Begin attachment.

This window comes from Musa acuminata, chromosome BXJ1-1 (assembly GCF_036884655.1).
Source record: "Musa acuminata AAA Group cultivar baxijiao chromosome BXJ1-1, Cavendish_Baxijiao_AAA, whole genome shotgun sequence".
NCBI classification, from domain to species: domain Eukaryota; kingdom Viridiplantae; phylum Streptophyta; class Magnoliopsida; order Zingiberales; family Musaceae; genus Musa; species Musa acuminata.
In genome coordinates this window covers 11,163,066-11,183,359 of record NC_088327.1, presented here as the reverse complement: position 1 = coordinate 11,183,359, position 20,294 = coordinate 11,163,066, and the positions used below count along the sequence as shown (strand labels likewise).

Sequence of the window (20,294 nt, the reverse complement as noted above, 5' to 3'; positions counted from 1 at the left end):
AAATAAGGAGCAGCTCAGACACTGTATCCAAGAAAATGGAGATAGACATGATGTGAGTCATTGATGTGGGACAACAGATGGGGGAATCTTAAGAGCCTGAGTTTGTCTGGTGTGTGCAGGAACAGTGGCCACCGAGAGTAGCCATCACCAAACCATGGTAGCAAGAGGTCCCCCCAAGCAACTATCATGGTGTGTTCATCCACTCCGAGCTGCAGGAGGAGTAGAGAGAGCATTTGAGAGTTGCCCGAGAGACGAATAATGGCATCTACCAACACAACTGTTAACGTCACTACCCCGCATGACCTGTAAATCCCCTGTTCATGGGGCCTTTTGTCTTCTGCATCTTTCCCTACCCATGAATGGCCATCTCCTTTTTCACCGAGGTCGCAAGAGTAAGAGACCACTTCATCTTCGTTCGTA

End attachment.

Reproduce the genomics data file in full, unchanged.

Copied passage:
This window comes from Musa acuminata, chromosome BXJ1-1 (assembly GCF_036884655.1).
Source record: "Musa acuminata AAA Group cultivar baxijiao chromosome BXJ1-1, Cavendish_Baxijiao_AAA, whole genome shotgun sequence".
NCBI classification, from domain to species: domain Eukaryota; kingdom Viridiplantae; phylum Streptophyta; class Magnoliopsida; order Zingiberales; family Musaceae; genus Musa; species Musa acuminata.
In genome coordinates this window covers 11,163,066-11,183,359 of record NC_088327.1, presented here as the reverse complement: position 1 = coordinate 11,183,359, position 20,294 = coordinate 11,163,066, and the positions used below count along the sequence as shown (strand labels likewise).

Sequence of the window (20,294 nt, the reverse complement as noted above, 5' to 3'; positions counted from 1 at the left end):
AAATAAGGAGCAGCTCAGACACTGTATCCAAGAAAATGGAGATAGACATGATGTGAGTCATTGATGTGGGACAACAGATGGGGGAATCTTAAGAGCCTGAGTTTGTCTGGTGTGTGCAGGAACAGTGGCCACCGAGAGTAGCCATCACCAAACCATGGTAGCAAGAGGTCCCCCCAAGCAACTATCATGGTGTGTTCATCCACTCCGAGCTGCAGGAGGAGTAGAGAGAGCATTTGAGAGTTGCCCGAGAGACGAATAATGGCATCTACCAACACAACTGTTAACGTCACTACCCCGCATGACCTGTAAATCCCCTGTTCATGGGGCCTTTTGTCTTCTGCATCTTTCCCTACCCATGAATGGCCATCTCCTTTTTCACCGAGGTCGCAAGAGTAAGAGACCACTTCATCTTCGTTCGTA